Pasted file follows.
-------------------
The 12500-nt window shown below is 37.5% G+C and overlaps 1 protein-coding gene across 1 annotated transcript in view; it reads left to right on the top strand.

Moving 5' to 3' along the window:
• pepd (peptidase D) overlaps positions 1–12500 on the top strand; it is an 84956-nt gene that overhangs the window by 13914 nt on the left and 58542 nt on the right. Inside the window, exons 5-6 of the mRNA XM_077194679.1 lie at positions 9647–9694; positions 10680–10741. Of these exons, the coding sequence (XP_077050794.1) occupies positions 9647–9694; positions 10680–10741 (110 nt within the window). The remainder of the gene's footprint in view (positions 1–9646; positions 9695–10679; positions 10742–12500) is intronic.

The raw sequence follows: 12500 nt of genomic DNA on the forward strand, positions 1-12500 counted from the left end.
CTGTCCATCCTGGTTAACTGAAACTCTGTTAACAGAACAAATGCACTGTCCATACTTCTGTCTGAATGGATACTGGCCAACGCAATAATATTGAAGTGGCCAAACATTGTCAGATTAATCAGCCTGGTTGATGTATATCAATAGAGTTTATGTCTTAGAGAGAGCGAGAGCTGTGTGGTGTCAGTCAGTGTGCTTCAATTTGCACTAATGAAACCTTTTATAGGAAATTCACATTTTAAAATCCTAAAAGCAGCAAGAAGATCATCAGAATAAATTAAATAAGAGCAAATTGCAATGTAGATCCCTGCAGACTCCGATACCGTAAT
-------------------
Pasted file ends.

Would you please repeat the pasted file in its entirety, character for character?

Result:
The 12500-nt window shown below is 37.5% G+C and overlaps 1 protein-coding gene across 1 annotated transcript in view; it reads left to right on the top strand.

Moving 5' to 3' along the window:
• pepd (peptidase D) overlaps positions 1–12500 on the top strand; it is an 84956-nt gene that overhangs the window by 13914 nt on the left and 58542 nt on the right. Inside the window, exons 5-6 of the mRNA XM_077194679.1 lie at positions 9647–9694; positions 10680–10741. Of these exons, the coding sequence (XP_077050794.1) occupies positions 9647–9694; positions 10680–10741 (110 nt within the window). The remainder of the gene's footprint in view (positions 1–9646; positions 9695–10679; positions 10742–12500) is intronic.

The raw sequence follows: 12500 nt of genomic DNA on the forward strand, positions 1-12500 counted from the left end.
CTGTCCATCCTGGTTAACTGAAACTCTGTTAACAGAACAAATGCACTGTCCATACTTCTGTCTGAATGGATACTGGCCAACGCAATAATATTGAAGTGGCCAAACATTGTCAGATTAATCAGCCTGGTTGATGTATATCAATAGAGTTTATGTCTTAGAGAGAGCGAGAGCTGTGTGGTGTCAGTCAGTGTGCTTCAATTTGCACTAATGAAACCTTTTATAGGAAATTCACATTTTAAAATCCTAAAAGCAGCAAGAAGATCATCAGAATAAATTAAATAAGAGCAAATTGCAATGTAGATCCCTGCAGACTCCGATACCGTAAT